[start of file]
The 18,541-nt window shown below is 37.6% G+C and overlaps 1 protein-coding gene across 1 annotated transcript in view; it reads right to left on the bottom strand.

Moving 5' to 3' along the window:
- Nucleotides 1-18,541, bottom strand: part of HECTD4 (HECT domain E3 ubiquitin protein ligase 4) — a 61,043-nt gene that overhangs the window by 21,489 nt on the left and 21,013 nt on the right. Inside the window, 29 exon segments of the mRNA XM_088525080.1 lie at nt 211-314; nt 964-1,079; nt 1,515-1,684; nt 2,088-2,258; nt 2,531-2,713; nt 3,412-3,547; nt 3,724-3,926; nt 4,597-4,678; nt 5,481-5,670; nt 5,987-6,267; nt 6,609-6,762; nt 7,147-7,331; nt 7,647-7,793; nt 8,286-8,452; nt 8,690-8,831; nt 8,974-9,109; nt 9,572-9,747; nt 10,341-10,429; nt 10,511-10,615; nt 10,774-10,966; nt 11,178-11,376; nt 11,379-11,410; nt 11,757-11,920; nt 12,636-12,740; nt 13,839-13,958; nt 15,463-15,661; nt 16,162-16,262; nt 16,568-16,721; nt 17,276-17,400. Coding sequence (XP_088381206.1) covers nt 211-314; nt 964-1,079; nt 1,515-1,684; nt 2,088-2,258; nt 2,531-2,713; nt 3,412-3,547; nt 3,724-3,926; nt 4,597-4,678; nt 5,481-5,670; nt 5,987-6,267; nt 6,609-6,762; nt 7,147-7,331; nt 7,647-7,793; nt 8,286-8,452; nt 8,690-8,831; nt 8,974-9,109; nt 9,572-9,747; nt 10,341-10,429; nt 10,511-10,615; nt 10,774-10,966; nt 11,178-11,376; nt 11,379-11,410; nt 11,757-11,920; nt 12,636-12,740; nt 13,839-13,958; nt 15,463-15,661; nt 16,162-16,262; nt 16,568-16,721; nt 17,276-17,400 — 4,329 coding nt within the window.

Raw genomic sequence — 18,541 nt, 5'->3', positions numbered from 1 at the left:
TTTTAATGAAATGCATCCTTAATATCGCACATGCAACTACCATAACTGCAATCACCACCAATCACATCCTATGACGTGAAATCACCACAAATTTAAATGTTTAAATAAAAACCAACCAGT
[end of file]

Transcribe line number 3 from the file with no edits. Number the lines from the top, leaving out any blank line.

- Nucleotides 1-18,541, bottom strand: part of HECTD4 (HECT domain E3 ubiquitin protein ligase 4) — a 61,043-nt gene that overhangs the window by 21,489 nt on the left and 21,013 nt on the right. Inside the window, 29 exon segments of the mRNA XM_088525080.1 lie at nt 211-314; nt 964-1,079; nt 1,515-1,684; nt 2,088-2,258; nt 2,531-2,713; nt 3,412-3,547; nt 3,724-3,926; nt 4,597-4,678; nt 5,481-5,670; nt 5,987-6,267; nt 6,609-6,762; nt 7,147-7,331; nt 7,647-7,793; nt 8,286-8,452; nt 8,690-8,831; nt 8,974-9,109; nt 9,572-9,747; nt 10,341-10,429; nt 10,511-10,615; nt 10,774-10,966; nt 11,178-11,376; nt 11,379-11,410; nt 11,757-11,920; nt 12,636-12,740; nt 13,839-13,958; nt 15,463-15,661; nt 16,162-16,262; nt 16,568-16,721; nt 17,276-17,400. Coding sequence (XP_088381206.1) covers nt 211-314; nt 964-1,079; nt 1,515-1,684; nt 2,088-2,258; nt 2,531-2,713; nt 3,412-3,547; nt 3,724-3,926; nt 4,597-4,678; nt 5,481-5,670; nt 5,987-6,267; nt 6,609-6,762; nt 7,147-7,331; nt 7,647-7,793; nt 8,286-8,452; nt 8,690-8,831; nt 8,974-9,109; nt 9,572-9,747; nt 10,341-10,429; nt 10,511-10,615; nt 10,774-10,966; nt 11,178-11,376; nt 11,379-11,410; nt 11,757-11,920; nt 12,636-12,740; nt 13,839-13,958; nt 15,463-15,661; nt 16,162-16,262; nt 16,568-16,721; nt 17,276-17,400 — 4,329 coding nt within the window.